I've seen a lot of PHP code that handles form input in which the input field names contain square brackets. I understand that this somehow results in PHP arrays when a PHP script examines the $_POST variable.

Example HTML:

<form action='http://zzz.com' method='post'>
    <input name='fruit[1]' value='apple' />
    <input name='fruit[2]' value='banana' />

Example URL:


Example PHP:

assert($_POST['fruit'] === array(1=>'apple', 2=>'banana'));

My questions about this:

  • What is the mechanism behind it? At what point do these names that contain brackets get converted into arrays? Is this a feature of the HTTP protocol? Of web servers? Of the PHP language?

  • Continuing the previous question, is this a commonly used hack or a normal programming tool?

  • What are (all) the rules for using brackets in input field names?

  • Can multidimensional arrays be created this way?

  • Thanks for catching that typo, @flup! I put 'PHP' back in the title (with better wording) because the question applies to PHP handling only. Hoping you concur. – Bob Stein Mar 24 '13 at 17:13

What is the mechanism behind? At which point this names that merely contain brackets are converted to arrays? Is this a feature of the HTPP protocol? Of web servers? Of the PHP language?>

This is a feature of the PHP language. In fact, the HTTP protocol does not forbid the use of multiple identical GET/POST parameters. According to the HTTP spec, the following:


Should not result in foo == baz. These are two parameters with two different values. However, PHP will overwrite the former foo with the latest, resulting in $_POST['foo'] == 'baz', even if they could be parsed separately.

Continuing the previous question, is this a commonly used hack or a normal programming tool?

It depends on the point of view. In the PHP world, it is completely normal, as the language does not support the specification of multiple parameters of the same name without using the brackets []. In the HTTP world though, foo != foo[].

What are (all) the rules of using brackets in input field names?

The same as PHP arrays, except that you don't have to quote string keys.

Can multidimensional arrays be created this way?

Yes, you can.

  • How can multidimensional arrays be created with this method? – Shawn Aug 28 '12 at 18:50
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    @Shawn: You mean like foo[bar][baz]? – netcoder Aug 28 '12 at 18:55
  • That would be the way to read the array. What do I use on my form elements to create such an array? – Shawn Aug 28 '12 at 19:01
  • @Shawn: Exactly the above: name="foo[bar][baz]" – netcoder Aug 28 '12 at 19:12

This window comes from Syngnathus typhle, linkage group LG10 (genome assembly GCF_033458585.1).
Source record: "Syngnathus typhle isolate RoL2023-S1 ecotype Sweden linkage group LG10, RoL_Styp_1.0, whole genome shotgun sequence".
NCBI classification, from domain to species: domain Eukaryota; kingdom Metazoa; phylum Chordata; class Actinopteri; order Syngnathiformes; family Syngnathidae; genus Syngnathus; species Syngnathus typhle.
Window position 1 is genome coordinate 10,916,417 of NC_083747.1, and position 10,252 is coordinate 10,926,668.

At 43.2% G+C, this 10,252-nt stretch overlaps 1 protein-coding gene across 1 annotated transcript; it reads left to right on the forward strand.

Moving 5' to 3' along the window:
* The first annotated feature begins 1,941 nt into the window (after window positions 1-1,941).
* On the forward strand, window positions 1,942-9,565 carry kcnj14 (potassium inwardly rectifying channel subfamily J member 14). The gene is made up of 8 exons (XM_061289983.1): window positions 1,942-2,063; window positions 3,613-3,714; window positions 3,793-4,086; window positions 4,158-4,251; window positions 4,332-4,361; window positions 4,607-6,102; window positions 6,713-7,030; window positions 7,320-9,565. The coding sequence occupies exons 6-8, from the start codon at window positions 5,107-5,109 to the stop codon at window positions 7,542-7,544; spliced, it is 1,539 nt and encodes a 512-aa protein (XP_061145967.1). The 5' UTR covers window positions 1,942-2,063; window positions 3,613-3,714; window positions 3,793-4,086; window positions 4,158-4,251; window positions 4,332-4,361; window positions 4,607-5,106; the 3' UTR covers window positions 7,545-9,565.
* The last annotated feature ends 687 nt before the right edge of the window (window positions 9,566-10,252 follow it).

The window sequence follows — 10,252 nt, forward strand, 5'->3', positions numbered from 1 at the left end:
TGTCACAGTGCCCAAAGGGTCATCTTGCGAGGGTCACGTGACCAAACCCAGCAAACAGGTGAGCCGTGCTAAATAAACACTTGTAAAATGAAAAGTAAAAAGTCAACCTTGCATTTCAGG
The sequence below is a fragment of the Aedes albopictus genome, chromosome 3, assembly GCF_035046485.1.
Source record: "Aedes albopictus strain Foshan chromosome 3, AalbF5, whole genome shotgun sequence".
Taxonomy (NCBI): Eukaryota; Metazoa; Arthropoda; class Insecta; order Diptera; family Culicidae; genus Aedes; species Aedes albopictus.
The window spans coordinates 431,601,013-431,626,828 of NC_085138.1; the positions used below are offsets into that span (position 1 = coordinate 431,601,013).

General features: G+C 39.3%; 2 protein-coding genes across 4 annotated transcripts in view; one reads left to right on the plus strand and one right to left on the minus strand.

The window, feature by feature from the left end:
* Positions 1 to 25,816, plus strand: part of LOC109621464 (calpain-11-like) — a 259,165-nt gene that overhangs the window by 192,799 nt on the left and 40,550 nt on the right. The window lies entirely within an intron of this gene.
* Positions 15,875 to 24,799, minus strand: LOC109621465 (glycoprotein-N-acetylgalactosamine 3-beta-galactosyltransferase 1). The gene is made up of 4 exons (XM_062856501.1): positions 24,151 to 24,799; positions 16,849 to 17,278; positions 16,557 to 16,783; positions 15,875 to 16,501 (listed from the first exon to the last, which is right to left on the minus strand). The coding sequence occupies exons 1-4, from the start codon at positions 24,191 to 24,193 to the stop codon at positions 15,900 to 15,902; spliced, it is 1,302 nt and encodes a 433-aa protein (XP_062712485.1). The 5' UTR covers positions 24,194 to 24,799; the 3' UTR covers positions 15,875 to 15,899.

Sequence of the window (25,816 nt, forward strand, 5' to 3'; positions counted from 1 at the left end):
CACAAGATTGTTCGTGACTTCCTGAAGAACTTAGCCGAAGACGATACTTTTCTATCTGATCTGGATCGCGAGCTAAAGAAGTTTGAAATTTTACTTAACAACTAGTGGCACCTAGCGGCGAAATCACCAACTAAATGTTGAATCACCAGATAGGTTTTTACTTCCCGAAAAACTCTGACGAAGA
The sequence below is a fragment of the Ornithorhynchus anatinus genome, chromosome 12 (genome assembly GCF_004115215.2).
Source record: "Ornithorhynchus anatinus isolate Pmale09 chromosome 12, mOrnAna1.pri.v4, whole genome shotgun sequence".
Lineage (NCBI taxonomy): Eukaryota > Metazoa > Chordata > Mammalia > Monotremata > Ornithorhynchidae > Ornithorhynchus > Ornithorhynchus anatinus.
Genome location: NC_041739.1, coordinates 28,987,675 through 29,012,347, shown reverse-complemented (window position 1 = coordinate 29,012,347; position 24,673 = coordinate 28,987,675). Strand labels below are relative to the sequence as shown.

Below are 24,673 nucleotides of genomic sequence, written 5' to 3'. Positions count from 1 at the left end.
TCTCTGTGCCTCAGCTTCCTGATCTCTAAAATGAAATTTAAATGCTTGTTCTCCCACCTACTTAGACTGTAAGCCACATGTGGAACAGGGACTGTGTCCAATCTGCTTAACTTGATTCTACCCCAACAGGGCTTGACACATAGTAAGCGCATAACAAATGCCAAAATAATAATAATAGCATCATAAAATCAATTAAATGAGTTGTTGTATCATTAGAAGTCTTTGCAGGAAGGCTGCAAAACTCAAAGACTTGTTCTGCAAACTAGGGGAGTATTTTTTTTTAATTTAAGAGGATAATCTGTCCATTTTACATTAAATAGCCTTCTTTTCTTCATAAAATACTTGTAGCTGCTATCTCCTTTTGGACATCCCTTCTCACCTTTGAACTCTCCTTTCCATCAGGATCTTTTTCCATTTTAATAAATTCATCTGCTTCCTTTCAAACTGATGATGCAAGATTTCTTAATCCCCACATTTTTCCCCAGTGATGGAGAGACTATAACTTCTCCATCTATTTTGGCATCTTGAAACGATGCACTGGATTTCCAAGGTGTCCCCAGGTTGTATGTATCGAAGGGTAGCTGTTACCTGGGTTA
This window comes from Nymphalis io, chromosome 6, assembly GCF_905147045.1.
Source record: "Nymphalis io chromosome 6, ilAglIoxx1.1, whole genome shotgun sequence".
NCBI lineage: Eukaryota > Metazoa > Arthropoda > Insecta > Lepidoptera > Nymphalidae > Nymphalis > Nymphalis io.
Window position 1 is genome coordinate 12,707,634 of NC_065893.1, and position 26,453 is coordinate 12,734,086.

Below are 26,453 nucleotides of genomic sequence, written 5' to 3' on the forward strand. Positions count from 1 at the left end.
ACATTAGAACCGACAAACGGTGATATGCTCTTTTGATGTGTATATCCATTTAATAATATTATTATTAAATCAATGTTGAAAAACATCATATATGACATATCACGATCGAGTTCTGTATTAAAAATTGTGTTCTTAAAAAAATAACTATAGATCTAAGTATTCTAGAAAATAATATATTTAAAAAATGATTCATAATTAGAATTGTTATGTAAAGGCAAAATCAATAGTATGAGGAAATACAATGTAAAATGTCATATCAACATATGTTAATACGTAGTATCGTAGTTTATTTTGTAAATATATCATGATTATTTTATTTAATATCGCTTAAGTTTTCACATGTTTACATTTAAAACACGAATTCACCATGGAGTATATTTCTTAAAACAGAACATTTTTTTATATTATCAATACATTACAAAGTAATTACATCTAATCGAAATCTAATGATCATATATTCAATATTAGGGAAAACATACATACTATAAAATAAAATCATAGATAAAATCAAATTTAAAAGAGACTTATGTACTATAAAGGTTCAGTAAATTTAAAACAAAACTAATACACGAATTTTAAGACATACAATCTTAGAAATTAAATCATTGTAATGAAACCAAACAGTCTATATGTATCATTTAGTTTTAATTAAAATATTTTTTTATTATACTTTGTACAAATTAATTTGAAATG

• 1
    @Advanced: use jQuery('input[name="a[bcd]"]') (single quotes for the expression, double quotes for name). – netcoder May 14 '14 at 10:48

To my knowledge, this is a mechanism of PHP internally seeing (and parsing) elements passed via form (GET/POST) with the [] postfix and interpreting them as an array of elements. The HTTP protocol doesn't care, it merely passes the element's name with it's associated value in the query string.

It's been a normal programming tool as far back as I can remember (I think I even remember it more commonly used for multi-file uploads back when you had "add file" links that appended another element to the form, using the same name (with []) as the previous.)

The same rules that apply in PHP apply in the form. You can use [] to auto-index the elements (for generic lists) or explicitly list them using element IDs (e.g. file[1], file[2], etc. (following my previous example))

Yes, multi-dimensional arrays can be used.

For more information, check out PHP's very own _POST documentation (especially the comments)

  • 1
    @Brad Christie: I would never advice to read comments at php.net due to they were written by newbies mostly and are not moderated. – zerkms Dec 28 '10 at 3:54
  • 3
    @zerkms: I beg to differ. Like MSDN, the comments are a good place to find common problems and work-arounds. Granted, you're right, there is bad code/poor practices on there, I often find more good information than bad within the comments. Anything not particularly helpful or misguided is often corrected by the more senior enthusiasts anyways. Besides, I don't think you can get in too much trouble trying the examples found on there. likewise, anyone who may suffer from performance or security flaws posted on there is at a level where they would know better anyways, IMHO of course. – Brad Christie Dec 28 '10 at 3:59
  • @Brad Christie: i think better cannot be applied to security ;-) Either application is well secured or secured a little better than nothing ;-) In this case it is better to not even see the "little better" solution, but find a solution that describes best practice. – zerkms Dec 28 '10 at 4:06
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    @zerkms: I guess my conclusion was if you're at a point where you're looking to the comments for "best practice", you're already in trouble. I personally have learned more failing then I have searching for the best way and applying only that. Just as any publicity is good publicity, any person's code is code you can learn from (albeit for positive or negative reasons). – Brad Christie Dec 28 '10 at 4:14
  • @zerkms anyone with a @php.net account can moderate comments. – scoates Dec 28 '10 at 4:39
  • This is completely php language feature. HTTP knows nothing about arrays. In http either foo or bar[baz] is just a names of variable

  • It is a normal practice

  • Use them when it is handy for you. For example: to group several fields, that belong to one entity, such as news[title] + news[body]

  • Yes. TIAS

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